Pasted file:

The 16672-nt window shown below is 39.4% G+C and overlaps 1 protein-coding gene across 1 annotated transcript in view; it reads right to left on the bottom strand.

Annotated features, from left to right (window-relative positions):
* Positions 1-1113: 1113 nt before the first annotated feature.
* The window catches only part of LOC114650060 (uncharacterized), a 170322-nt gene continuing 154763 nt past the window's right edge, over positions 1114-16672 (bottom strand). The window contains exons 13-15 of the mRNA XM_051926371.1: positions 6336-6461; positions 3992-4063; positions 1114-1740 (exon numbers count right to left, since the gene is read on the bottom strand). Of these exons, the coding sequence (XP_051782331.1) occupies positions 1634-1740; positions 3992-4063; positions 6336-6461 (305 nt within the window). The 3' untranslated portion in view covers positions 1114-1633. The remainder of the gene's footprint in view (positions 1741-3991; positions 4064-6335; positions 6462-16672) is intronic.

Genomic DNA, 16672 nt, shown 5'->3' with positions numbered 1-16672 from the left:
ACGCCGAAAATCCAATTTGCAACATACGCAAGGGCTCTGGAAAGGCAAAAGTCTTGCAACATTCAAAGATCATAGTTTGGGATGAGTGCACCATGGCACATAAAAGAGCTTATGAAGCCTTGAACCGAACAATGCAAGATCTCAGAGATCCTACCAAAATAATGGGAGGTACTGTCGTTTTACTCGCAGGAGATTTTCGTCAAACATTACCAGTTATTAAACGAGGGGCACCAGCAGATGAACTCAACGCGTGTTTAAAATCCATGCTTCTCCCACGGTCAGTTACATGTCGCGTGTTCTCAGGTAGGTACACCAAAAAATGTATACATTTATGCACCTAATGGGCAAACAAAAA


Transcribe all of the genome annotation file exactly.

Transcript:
The 16672-nt window shown below is 39.4% G+C and overlaps 1 protein-coding gene across 1 annotated transcript in view; it reads right to left on the bottom strand.

Annotated features, from left to right (window-relative positions):
* Positions 1-1113: 1113 nt before the first annotated feature.
* The window catches only part of LOC114650060 (uncharacterized), a 170322-nt gene continuing 154763 nt past the window's right edge, over positions 1114-16672 (bottom strand). The window contains exons 13-15 of the mRNA XM_051926371.1: positions 6336-6461; positions 3992-4063; positions 1114-1740 (exon numbers count right to left, since the gene is read on the bottom strand). Of these exons, the coding sequence (XP_051782331.1) occupies positions 1634-1740; positions 3992-4063; positions 6336-6461 (305 nt within the window). The 3' untranslated portion in view covers positions 1114-1633. The remainder of the gene's footprint in view (positions 1741-3991; positions 4064-6335; positions 6462-16672) is intronic.

Genomic DNA, 16672 nt, shown 5'->3' with positions numbered 1-16672 from the left:
ACGCCGAAAATCCAATTTGCAACATACGCAAGGGCTCTGGAAAGGCAAAAGTCTTGCAACATTCAAAGATCATAGTTTGGGATGAGTGCACCATGGCACATAAAAGAGCTTATGAAGCCTTGAACCGAACAATGCAAGATCTCAGAGATCCTACCAAAATAATGGGAGGTACTGTCGTTTTACTCGCAGGAGATTTTCGTCAAACATTACCAGTTATTAAACGAGGGGCACCAGCAGATGAACTCAACGCGTGTTTAAAATCCATGCTTCTCCCACGGTCAGTTACATGTCGCGTGTTCTCAGGTAGGTACACCAAAAAATGTATACATTTATGCACCTAATGGGCAAACAAAAA